January-June 2018

Since taking over this house in January 2017, with the aim of turning it from an urban shingle and slate filled plot to a wildlife garden (see Blog 1), the transformation and increase in biodiversity has been notable. I have been keeping a log and have seen more small birds visiting my garden, and a greater variety of insects. When I first moved in, the only birds to visit my feeder were pigeons and blackbirds, but now I have sparrows, goldfinches, robins and blue tits.

New addition plants were chosen carefully for their roles as pollinators or as companion plants (to deter pests) in the vegetable garden.

New insects spotted include:

Small tortoiseshell caterpillar over-wintering in my compost (January)
Small white butterfly caterpillar in compost (February)
Large yellow underwing moth caterpillar by front door
Male Ghost Moth on my compost bin (May) – this was a strange looking moth, with a furry white head, fangs and bright pink legs.

I was surprised how many caterpillars and moths I was finding in such an urban environment.

The Grow Wild seeds I had sown in the side border (see Blog 3) had resulted in large displays of Viper’s Bugloss flowers which were covered with a variety of different types of bees, as well as several other flowers. I read up on the benefits of companion planting; a way of planting specific plants next to each in order to naturally deter pests. I grew some marigolds from seed, and planted them next to my broad beans and potatoes. Marigolds deter nematodes in the soil, and keep garden pests away from cabbages, beans, cucumber and tomatoes. Pollinating insects such as hoverflies and solitary bees also enjoy their orange flowers.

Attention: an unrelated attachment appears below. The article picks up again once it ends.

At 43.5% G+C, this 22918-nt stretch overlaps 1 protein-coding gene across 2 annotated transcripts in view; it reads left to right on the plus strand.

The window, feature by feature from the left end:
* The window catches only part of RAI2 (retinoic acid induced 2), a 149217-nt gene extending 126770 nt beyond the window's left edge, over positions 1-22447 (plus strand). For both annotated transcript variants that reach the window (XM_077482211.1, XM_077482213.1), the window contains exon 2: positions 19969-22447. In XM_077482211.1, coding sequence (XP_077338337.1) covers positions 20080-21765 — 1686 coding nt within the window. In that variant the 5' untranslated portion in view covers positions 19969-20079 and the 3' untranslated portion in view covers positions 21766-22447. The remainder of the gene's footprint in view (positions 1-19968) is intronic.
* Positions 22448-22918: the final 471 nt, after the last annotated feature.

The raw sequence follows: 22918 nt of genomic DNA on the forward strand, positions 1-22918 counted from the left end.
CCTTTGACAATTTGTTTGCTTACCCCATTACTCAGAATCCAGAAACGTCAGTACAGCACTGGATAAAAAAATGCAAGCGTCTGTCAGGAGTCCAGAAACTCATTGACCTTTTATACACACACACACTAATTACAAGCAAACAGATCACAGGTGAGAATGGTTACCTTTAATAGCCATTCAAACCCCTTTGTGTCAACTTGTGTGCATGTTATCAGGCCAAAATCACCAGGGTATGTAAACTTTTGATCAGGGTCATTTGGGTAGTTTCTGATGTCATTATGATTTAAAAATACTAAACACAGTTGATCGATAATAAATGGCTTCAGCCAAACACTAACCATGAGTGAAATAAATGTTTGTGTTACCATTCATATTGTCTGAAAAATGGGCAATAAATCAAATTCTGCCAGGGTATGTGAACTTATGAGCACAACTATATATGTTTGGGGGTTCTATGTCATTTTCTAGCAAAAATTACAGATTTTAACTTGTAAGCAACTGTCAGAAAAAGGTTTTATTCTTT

The small tub pond, however, has not been such a success as it has been continually clogged up with algae. There have been several pond snails and a water boatman living in it, but not a lot else. I added some hornwort with the hope of re-oxygenating it, removed the algae and topped the water level up. If this does not work, I will dig a pond into the ground in a more shady location, to see if this proves more successful.

The vegetable patch is taking shape. This year I am growing sweetcorn, runner beans, potatoes, tomatoes, peppers, carrots, radishes, cucumbers, beetroot, sweet peas, onion and garlic.

Wildflower borderVegetable patch




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